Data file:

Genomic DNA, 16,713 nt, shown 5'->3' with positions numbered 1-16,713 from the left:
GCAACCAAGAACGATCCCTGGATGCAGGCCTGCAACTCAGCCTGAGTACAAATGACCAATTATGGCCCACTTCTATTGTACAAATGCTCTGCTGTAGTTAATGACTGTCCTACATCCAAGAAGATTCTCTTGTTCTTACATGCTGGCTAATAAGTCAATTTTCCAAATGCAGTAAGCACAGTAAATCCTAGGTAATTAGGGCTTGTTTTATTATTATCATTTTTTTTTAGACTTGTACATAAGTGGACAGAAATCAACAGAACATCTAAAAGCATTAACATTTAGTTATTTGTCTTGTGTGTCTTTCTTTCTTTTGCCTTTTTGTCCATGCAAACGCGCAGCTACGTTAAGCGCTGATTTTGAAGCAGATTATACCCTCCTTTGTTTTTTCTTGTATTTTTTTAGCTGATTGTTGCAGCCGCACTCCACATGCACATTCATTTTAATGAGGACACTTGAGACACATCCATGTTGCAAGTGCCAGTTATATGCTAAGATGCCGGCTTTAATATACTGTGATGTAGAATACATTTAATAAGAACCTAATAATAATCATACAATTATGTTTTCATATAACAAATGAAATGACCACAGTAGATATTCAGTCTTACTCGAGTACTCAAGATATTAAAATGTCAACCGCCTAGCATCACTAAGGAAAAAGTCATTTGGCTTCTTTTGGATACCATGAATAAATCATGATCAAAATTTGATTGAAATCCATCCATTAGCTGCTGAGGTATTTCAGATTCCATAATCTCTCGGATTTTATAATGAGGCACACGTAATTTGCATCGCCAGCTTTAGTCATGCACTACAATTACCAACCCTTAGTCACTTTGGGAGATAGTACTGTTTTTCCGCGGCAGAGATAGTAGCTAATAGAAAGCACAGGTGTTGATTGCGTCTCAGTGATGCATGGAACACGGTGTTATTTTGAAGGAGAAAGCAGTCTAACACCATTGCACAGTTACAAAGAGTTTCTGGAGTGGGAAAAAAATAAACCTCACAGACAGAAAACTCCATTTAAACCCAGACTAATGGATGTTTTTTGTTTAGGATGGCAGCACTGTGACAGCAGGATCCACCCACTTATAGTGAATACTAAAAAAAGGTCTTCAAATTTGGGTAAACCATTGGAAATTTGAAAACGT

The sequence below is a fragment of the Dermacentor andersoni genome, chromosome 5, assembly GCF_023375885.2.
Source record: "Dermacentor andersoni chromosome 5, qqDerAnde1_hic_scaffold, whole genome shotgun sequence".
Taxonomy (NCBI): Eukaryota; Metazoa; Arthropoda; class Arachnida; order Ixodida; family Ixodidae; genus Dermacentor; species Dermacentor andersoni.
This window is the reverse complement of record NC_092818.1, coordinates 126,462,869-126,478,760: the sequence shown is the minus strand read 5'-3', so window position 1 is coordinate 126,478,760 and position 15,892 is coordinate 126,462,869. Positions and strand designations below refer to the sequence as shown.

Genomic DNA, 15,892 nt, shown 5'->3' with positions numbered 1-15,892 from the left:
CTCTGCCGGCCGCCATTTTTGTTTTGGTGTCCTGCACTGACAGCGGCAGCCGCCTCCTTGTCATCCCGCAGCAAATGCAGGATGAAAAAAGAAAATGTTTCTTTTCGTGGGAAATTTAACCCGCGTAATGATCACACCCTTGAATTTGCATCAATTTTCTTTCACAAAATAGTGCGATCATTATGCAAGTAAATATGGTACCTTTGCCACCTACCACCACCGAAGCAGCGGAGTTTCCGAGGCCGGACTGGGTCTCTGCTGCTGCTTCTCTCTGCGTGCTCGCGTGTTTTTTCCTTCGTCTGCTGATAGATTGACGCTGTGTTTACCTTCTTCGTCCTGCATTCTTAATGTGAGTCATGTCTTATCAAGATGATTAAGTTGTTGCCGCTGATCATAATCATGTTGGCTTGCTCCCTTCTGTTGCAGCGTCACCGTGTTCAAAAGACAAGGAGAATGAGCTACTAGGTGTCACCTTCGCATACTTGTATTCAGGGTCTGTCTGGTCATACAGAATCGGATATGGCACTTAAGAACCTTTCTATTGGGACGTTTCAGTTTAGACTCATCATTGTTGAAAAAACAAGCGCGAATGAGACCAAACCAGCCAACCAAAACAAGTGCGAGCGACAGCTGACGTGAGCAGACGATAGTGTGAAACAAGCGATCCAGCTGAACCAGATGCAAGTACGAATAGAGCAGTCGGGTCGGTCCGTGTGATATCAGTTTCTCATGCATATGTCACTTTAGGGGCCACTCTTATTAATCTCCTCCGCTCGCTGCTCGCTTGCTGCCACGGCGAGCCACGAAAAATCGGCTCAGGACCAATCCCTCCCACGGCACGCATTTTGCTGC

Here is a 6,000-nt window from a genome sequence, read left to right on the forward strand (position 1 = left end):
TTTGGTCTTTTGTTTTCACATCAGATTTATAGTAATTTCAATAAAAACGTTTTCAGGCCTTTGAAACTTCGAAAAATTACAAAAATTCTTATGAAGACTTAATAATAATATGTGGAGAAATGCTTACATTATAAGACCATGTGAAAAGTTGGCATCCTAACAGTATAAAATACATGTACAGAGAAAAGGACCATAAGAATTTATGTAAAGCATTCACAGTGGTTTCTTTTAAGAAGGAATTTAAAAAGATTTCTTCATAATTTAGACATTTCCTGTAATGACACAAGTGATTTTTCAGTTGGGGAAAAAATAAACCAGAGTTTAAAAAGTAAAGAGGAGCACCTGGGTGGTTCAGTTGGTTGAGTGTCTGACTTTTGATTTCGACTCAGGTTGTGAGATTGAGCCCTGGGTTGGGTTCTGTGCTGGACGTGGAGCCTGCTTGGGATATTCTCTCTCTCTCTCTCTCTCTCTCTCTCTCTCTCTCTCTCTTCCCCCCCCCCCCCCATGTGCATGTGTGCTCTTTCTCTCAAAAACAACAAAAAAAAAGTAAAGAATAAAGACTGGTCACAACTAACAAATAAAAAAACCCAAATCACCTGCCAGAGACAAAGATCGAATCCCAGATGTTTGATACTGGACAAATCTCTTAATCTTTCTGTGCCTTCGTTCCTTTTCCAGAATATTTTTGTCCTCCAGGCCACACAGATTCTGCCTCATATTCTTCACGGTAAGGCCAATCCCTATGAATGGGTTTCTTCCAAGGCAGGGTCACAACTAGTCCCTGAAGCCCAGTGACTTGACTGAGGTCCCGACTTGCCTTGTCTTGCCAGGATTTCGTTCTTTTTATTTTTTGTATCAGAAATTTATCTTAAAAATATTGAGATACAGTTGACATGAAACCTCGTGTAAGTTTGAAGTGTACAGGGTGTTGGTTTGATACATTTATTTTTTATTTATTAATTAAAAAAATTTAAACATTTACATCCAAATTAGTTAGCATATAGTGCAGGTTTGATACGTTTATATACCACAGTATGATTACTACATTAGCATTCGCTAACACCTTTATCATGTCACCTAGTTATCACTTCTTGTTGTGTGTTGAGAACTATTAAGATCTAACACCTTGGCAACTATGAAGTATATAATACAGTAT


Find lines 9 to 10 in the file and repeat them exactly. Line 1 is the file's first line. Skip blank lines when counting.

Here is a 6,000-nt window from a genome sequence, read left to right on the forward strand (position 1 = left end):
TTTGGTCTTTTGTTTTCACATCAGATTTATAGTAATTTCAATAAAAACGTTTTCAGGCCTTTGAAACTTCGAAAAATTACAAAAATTCTTATGAAGACTTAATAATAATATGTGGAGAAATGCTTACATTATAAGACCATGTGAAAAGTTGGCATCCTAACAGTATAAAATACATGTACAGAGAAAAGGACCATAAGAATTTATGTAAAGCATTCACAGTGGTTTCTTTTAAGAAGGAATTTAAAAAGATTTCTTCATAATTTAGACATTTCCTGTAATGACACAAGTGATTTTTCAGTTGGGGAAAAAATAAACCAGAGTTTAAAAAGTAAAGAGGAGCACCTGGGTGGTTCAGTTGGTTGAGTGTCTGACTTTTGATTTCGACTCAGGTTGTGAGATTGAGCCCTGGGTTGGGTTCTGTGCTGGACGTGGAGCCTGCTTGGGATATTCTCTCTCTCTCTCTCTCTCTCTCTCTCTCTCTCTCTCTCTTCCCCCCCCCCCCCCATGTGCATGTGTGCTCTTTCTCTCAAAAACAACAAAAAAAAAGTAAAGAATAAAGACTGGTCACAACTAACAAATAAAAAAACCCAAATCACCTGCCAGAGACAAAGATCGAATCCCAGATGTTTGATACTGGACAAATCTCTTAATCTTTCTGTGCCTTCGTTCCTTTTCCAGAATATTTTTGTCCTCCAGGCCACACAGATTCTGCCTCATATTCTTCACGGTAAGGCCAATCCCTATGAATGGGTTTCTTCCAAGGCAGGGTCACAACTAGTCCCTGAAGCCCAGTGACTTGACTGAGGTCCCGACTTGCCTTGTCTTGCCAGGATTTCGTTCTTTTTATTTTTTGTATCAGAAATTTATCTTAAAAATATTGAGATACAGTTGACATGAAACCTCGTGTAAGTTTGAAGTGTACAGGGTGTTGGTTTGATACATTTATTTTTTATTTATTAATTAAAAAAATTTAAACATTTACATCCAAATTAGTTAGCATATAGTGCAGGTTTGATACGTTTATATACCACAGTATGATTACTACATTAGCATTCGCTAACACCTTTATCATGTCACCTAGTTATCACTTCTTGTTGTGTGTTGAGAACTATTAAGATCTAACACCTTGGCAACTATGAAGTATATAATACAGTAT